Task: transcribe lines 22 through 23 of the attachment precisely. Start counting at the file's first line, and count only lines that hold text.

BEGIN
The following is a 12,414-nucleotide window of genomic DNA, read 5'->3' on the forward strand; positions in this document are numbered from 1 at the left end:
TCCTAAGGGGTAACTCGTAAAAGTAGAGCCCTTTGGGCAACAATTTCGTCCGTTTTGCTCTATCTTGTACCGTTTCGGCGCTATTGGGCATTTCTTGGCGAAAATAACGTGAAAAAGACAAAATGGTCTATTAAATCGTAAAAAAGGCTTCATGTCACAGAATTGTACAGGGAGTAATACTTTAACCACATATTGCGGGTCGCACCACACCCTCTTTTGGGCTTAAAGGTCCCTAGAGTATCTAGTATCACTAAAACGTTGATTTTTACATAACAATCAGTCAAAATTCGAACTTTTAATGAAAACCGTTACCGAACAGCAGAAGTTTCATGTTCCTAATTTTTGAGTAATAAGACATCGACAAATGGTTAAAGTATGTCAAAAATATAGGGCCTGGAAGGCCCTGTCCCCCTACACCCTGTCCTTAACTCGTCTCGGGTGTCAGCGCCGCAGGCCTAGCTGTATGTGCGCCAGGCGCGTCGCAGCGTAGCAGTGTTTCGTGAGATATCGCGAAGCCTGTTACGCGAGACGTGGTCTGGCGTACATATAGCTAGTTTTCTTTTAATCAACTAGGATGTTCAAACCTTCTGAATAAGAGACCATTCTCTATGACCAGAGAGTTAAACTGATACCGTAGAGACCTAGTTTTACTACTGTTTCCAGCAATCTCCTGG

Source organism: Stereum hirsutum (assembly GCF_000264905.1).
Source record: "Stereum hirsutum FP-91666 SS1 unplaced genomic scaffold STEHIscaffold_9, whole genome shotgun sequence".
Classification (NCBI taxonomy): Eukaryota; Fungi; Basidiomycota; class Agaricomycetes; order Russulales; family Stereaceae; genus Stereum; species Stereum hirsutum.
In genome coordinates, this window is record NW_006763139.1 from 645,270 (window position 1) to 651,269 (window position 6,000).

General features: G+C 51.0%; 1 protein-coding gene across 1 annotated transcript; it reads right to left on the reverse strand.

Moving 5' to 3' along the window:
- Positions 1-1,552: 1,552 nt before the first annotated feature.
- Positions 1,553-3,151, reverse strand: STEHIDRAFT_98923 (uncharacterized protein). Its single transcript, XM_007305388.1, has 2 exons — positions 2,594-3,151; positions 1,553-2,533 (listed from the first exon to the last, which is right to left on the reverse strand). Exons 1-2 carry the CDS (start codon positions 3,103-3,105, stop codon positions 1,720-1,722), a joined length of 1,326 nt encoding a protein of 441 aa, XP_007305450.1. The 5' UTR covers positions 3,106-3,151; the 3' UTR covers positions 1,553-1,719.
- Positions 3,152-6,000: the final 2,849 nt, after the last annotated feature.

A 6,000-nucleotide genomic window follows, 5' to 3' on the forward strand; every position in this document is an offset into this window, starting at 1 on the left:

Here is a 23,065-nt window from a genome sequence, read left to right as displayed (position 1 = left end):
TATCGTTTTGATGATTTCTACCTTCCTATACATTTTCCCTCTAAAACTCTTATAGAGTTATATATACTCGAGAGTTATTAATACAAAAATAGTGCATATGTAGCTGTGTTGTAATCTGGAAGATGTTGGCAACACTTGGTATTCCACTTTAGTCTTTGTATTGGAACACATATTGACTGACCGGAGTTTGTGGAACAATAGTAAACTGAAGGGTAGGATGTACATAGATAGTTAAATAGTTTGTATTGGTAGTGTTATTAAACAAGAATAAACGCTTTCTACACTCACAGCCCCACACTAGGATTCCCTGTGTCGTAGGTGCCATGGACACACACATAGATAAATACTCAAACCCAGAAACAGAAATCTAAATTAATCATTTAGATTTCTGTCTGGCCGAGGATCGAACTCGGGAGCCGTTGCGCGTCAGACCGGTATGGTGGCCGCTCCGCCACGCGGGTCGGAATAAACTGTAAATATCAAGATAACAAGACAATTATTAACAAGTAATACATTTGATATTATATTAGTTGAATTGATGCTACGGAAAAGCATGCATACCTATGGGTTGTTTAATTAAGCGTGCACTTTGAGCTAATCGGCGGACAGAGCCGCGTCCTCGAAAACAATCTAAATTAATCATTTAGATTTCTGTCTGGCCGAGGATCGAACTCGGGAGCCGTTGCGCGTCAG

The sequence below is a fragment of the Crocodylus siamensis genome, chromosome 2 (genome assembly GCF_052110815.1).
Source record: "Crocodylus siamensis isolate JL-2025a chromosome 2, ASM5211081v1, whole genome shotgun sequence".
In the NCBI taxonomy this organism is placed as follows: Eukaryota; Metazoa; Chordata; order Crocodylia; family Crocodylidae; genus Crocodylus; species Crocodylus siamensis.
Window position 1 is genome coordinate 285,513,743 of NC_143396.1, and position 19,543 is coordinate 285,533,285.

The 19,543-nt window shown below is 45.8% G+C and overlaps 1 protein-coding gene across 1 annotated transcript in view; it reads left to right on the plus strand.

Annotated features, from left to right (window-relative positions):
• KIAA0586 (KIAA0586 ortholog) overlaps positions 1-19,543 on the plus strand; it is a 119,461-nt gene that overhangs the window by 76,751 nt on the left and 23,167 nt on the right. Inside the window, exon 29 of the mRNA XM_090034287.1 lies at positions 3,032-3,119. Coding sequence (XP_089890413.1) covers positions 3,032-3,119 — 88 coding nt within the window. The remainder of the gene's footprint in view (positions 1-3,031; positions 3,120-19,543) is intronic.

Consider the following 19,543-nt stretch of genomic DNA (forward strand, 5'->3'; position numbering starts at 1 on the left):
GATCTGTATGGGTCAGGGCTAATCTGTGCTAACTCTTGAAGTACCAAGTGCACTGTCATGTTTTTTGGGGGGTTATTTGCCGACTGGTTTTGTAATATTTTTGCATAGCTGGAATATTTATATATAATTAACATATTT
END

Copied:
Consider the following 19,543-nt stretch of genomic DNA (forward strand, 5'->3'; position numbering starts at 1 on the left):
GATCTGTATGGGTCAGGGCTAATCTGTGCTAACTCTTGAAGTACCAAGTGCACTGTCATGTTTTTTGGGGGGTTATTTGCCGACTGGTTTTGTAATATTTTTGCATAGCTGGAATATTTATATATAATTAACATATTT